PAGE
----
It has also been noted that, in Western societies, governance increasingly occurs not through coercive means, e.g., the use of criminal law, but by enlisting people's own sense of responsibility and encouraging them to govern themselves—essentially, to shape their own conduct (39, 40). As noted, a public health approach to legal psychoactive substances involves measures such as price controls, restrictions on where they can be purchased and consumed, and health promotion campaigns. These interventions are indirect and non-coercive in the sense that they neither directly prohibit individuals from consuming nor punish them if they do9. Rather, such governing practices and associated discourses “invite individuals voluntarily to conform to their objectives, to discipline themselves” [(42), p. 11].

As famously observed by sociologists Ulrich Beck and Anthony Giddens, risk has become a pervasive feature of life. Since the 1970s—concurrent with the gradual retrenchment of the welfare state—there has been a shift in discourse around risk and health: whereas under the welfare state it was (at least ostensibly) the state's responsibility to protect the health of its citizens, individuals are now expected to manage their own exposure to health risks (43, 44). This has been referred to as the “responsibilization” of the individual (45). And among the “disciplinary technologies” deployed to responsibilize people—or nudge them into governing themselves—public health features prominently (42, 46). Epidemiological data, for instance, are frequently used to encourage individuals to self-regulate in order to limit their exposure to risk [(47), p. 130]. Through health promotion, public health has been known to frame alcohol or tobacco use as avoidable lifestyle risks—a matter of poor choices, for which the individual is ultimately to blame (42, 48)10.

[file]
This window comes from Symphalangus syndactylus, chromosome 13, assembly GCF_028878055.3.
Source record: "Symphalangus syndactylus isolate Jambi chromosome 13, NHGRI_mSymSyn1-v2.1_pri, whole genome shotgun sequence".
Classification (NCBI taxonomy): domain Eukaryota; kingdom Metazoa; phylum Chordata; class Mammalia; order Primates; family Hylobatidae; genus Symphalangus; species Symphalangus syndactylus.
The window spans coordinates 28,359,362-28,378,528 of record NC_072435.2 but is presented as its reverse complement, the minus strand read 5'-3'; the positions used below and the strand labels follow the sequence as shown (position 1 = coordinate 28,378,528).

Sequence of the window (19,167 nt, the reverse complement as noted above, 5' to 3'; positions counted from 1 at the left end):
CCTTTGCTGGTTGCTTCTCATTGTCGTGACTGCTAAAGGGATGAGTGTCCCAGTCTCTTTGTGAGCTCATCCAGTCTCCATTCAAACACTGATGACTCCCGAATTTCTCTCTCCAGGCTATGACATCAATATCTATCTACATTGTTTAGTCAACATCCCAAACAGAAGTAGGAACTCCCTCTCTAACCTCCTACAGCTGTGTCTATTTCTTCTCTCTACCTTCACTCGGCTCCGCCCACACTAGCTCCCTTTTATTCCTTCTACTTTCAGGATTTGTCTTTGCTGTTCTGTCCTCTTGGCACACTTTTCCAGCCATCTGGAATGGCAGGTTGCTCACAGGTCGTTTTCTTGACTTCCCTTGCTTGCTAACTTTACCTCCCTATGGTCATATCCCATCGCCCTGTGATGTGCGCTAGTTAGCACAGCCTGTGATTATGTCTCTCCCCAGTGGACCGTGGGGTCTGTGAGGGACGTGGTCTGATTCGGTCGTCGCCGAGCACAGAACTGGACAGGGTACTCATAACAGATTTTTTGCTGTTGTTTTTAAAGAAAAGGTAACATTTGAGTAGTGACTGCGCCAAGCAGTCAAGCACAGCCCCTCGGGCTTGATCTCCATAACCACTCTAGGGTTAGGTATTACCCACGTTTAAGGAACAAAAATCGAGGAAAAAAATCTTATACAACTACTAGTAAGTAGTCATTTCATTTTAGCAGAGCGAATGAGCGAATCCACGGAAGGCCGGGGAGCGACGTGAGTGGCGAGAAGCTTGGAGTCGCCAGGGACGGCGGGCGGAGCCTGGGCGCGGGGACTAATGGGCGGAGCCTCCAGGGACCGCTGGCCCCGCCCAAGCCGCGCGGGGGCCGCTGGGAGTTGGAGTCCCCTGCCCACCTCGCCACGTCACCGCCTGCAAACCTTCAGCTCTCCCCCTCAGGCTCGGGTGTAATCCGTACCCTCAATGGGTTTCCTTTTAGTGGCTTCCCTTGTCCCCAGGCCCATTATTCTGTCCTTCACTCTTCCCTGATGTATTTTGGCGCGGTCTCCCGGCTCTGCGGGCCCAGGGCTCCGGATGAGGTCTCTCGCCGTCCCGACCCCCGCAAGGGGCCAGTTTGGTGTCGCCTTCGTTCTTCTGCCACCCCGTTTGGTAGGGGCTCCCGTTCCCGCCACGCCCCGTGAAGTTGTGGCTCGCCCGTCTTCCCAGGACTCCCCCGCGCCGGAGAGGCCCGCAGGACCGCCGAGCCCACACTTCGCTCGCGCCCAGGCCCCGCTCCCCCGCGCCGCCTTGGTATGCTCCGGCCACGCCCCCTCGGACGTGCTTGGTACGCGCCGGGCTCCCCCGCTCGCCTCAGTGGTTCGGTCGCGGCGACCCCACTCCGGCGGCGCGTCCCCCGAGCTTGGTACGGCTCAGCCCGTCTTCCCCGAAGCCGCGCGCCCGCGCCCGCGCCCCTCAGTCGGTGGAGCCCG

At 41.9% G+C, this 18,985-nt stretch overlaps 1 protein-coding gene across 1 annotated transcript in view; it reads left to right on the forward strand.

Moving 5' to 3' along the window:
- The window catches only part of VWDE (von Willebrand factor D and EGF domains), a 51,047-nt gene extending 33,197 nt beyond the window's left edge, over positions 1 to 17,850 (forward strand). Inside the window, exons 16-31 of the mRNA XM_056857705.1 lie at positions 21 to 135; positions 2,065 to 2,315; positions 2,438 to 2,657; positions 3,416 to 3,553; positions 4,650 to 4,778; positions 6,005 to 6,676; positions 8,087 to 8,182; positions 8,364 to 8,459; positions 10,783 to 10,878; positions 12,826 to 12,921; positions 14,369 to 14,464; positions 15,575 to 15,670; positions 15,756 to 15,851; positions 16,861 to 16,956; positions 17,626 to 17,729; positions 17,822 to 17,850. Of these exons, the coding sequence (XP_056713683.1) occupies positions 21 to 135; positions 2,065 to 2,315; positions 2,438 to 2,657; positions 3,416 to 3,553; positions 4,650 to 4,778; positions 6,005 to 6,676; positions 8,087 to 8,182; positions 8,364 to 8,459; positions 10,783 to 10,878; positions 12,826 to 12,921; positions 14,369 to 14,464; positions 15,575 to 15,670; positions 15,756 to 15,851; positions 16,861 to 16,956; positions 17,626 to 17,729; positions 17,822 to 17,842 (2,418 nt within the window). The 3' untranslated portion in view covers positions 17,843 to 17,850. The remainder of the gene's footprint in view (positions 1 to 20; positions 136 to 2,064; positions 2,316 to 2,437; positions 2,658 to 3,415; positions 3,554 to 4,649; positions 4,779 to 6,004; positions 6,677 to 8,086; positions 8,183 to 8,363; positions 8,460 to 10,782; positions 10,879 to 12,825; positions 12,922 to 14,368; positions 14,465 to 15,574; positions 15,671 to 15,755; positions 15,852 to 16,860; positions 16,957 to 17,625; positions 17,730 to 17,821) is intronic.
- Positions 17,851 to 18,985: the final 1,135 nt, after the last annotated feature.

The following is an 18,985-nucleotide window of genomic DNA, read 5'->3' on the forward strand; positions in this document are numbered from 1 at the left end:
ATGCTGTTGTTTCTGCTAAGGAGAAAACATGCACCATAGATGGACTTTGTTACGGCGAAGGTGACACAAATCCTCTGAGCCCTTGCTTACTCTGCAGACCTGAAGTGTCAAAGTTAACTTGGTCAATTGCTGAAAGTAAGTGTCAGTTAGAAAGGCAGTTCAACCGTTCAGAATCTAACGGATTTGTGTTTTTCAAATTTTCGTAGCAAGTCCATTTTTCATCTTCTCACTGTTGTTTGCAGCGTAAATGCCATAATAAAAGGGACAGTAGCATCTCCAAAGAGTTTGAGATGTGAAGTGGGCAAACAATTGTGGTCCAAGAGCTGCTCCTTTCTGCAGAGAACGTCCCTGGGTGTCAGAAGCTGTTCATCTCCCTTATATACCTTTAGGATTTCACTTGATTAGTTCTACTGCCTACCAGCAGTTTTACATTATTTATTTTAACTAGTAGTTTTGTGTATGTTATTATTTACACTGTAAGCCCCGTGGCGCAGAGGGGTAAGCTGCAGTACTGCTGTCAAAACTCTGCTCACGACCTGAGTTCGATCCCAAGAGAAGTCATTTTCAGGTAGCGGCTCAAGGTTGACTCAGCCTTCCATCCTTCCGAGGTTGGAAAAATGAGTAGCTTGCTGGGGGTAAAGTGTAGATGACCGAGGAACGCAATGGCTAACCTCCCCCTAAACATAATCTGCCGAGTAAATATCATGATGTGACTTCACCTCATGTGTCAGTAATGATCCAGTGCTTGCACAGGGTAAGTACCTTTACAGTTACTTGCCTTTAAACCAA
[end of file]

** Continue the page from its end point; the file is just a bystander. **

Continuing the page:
At the same time, however, individuals are encouraged to consume. Our society requires, as all capitalist societies do, healthy, consuming bodies in order to function and flourish (46). Individuals are expected to consume, but to do so responsibly, while “[maintaining] an appropriately responsible attitude toward health” [(48), p. 17]. A paradox emerges: “self-discipline is required to produce commodities, but the consumption of these commodities depends on the gratification of desire, albeit in carefully managed ways” [(42), p. 142]. In Canada, this can be seen in the cases of alcohol and gambling. Both contribute to federal and provincial coffers through taxes; in the case of provinces with public monopolies, substantial revenues are also derived directly, though alcohol sales and gambling losses. Both are heavily promoted by private and public providers. So while public health promotes “disciplined” pleasures characterized by moderation and restraint (50), other actors, including state actors, actively incite consumption11.